If you can be a transparent leader, if you can make decisions together with your employees, you can eliminate uncertainty about the present and the future of your company and its employees. When you achieve that, you will make sure that no-one who would exploit your good faith stays in your company.
· How important is mental health in a workplace? How important is a fulfilling and peaceful work environment for the success of business?
I believe that success can be achieved by giving people authority with responsibility, by showing respect when expecting respect, by always caring about new ideas and by creating a peaceful atmosphere that prioritizes people. An environment built on these principles will bring success.
What is important is the communication and maintaining an enjoyable and satisfactory workplace. You exist when you create value(s) together. You succeed when you create a balanced, a healthy partnership with your employees. Good communication and understanding are signs of healthy environments, and it is essential especially in periods like the pandemic we are in.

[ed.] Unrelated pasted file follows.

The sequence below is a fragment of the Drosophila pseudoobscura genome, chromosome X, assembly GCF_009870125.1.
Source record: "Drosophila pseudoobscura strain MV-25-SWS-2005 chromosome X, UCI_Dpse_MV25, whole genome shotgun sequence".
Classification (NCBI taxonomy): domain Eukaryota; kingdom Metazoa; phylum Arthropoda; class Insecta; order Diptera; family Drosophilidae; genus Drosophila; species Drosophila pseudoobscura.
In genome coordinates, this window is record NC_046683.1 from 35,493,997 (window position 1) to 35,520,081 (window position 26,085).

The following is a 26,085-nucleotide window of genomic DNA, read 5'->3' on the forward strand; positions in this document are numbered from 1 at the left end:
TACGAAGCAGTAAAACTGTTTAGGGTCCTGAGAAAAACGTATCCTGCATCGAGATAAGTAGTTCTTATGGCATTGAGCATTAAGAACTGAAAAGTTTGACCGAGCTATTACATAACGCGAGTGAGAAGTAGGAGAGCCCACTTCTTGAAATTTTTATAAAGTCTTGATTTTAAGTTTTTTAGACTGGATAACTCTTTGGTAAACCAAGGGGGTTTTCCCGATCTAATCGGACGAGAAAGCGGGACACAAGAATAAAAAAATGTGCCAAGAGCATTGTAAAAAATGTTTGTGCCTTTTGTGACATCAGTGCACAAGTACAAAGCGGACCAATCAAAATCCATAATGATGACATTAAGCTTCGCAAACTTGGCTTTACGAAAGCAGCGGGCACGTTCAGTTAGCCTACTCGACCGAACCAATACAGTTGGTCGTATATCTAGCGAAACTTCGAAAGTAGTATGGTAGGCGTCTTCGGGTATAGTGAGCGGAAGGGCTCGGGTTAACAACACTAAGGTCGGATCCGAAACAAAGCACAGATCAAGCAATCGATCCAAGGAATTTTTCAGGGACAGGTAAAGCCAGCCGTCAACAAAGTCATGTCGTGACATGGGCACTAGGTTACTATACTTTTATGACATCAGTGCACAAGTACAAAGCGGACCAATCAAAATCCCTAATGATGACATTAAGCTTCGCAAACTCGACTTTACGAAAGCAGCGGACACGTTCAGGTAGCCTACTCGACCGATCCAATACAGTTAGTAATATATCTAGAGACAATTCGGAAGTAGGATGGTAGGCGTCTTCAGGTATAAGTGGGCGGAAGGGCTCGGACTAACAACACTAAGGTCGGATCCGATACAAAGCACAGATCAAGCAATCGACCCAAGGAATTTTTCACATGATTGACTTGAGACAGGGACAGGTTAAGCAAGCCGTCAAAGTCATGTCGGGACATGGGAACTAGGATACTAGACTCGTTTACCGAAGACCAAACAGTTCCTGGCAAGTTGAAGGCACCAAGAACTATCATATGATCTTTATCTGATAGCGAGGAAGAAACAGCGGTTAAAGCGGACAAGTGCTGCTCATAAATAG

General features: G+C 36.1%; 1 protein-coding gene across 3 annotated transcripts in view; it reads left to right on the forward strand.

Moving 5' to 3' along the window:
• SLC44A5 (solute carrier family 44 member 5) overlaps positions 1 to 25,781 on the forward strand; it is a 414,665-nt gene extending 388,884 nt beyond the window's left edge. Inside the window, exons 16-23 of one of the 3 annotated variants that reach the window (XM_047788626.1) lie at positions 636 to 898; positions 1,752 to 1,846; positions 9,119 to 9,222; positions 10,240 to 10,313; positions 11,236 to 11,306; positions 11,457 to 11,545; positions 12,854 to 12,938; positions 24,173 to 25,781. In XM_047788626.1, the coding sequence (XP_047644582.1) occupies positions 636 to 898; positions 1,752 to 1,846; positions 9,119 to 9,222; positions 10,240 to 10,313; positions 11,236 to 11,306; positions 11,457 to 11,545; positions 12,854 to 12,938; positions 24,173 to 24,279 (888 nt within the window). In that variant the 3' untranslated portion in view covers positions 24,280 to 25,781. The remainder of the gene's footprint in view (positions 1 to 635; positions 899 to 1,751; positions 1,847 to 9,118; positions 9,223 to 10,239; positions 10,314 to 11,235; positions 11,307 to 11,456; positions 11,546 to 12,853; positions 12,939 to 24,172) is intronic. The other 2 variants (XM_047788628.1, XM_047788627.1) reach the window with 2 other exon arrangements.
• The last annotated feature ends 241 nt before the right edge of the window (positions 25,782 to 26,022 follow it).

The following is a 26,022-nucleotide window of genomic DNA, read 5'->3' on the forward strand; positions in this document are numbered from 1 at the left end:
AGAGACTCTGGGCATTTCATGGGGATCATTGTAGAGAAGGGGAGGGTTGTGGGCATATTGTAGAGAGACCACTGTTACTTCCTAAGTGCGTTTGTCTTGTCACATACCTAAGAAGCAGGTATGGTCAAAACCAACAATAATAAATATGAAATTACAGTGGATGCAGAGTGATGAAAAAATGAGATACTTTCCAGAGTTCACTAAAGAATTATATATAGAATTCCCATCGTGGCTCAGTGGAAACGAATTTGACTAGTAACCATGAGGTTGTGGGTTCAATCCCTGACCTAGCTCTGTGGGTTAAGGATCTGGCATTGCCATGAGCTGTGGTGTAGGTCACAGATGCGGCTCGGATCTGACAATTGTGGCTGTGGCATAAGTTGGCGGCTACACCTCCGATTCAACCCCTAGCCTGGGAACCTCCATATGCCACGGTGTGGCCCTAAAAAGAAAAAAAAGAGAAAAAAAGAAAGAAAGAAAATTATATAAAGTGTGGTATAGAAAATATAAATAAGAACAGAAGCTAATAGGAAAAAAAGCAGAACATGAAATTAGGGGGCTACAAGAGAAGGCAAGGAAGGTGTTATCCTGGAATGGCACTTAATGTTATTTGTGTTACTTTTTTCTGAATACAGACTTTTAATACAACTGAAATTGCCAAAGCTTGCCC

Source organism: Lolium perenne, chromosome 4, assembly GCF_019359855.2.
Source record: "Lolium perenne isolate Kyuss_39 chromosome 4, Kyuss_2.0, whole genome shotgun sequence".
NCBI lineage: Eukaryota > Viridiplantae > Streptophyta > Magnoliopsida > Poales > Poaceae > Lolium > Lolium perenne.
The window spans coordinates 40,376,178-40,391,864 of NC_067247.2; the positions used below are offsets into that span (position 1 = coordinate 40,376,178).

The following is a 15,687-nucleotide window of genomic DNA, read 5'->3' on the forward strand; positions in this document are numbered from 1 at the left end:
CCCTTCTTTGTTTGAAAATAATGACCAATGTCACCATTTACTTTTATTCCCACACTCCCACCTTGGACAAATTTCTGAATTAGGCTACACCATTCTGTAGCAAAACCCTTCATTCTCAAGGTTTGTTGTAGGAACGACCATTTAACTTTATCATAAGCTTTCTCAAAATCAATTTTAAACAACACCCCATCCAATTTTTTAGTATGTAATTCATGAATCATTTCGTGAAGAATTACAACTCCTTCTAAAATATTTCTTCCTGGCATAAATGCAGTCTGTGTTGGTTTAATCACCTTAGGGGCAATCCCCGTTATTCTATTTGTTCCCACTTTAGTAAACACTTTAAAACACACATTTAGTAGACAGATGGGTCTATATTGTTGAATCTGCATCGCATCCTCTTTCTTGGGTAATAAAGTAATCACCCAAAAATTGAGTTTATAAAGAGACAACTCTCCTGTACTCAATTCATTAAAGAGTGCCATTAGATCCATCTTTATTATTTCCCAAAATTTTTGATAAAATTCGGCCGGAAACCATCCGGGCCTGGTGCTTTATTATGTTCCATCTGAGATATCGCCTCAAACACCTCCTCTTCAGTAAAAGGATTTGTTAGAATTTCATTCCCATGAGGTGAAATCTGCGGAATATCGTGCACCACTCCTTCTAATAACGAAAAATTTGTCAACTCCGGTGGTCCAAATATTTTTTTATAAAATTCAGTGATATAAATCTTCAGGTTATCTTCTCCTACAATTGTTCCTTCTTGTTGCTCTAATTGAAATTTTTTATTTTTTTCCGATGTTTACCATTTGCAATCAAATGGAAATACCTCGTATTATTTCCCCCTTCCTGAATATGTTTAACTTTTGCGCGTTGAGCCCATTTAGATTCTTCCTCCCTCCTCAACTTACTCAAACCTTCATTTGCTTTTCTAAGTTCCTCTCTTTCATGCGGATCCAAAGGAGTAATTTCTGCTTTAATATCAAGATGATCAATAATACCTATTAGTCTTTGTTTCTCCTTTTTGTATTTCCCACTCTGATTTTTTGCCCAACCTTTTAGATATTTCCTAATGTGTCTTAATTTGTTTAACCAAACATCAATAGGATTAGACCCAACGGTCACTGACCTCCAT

It was not until I switched from a newly graduate engineer to sales that I understood how easy life was as a technical person. When you deal with machines, their response to your actions is always the same. In sales, I realized that communications require two sides. You do not always get the same response to your actions.
Diamonds are formed under pressure. I learned a lot during the time I spent in sales — in a way, it turned me into a diamond. I am still learning, but I’m glad that I had experience when I stepped up to leadership positions. Being a leader was fun, and it made me understand we could create more value by embracing the job.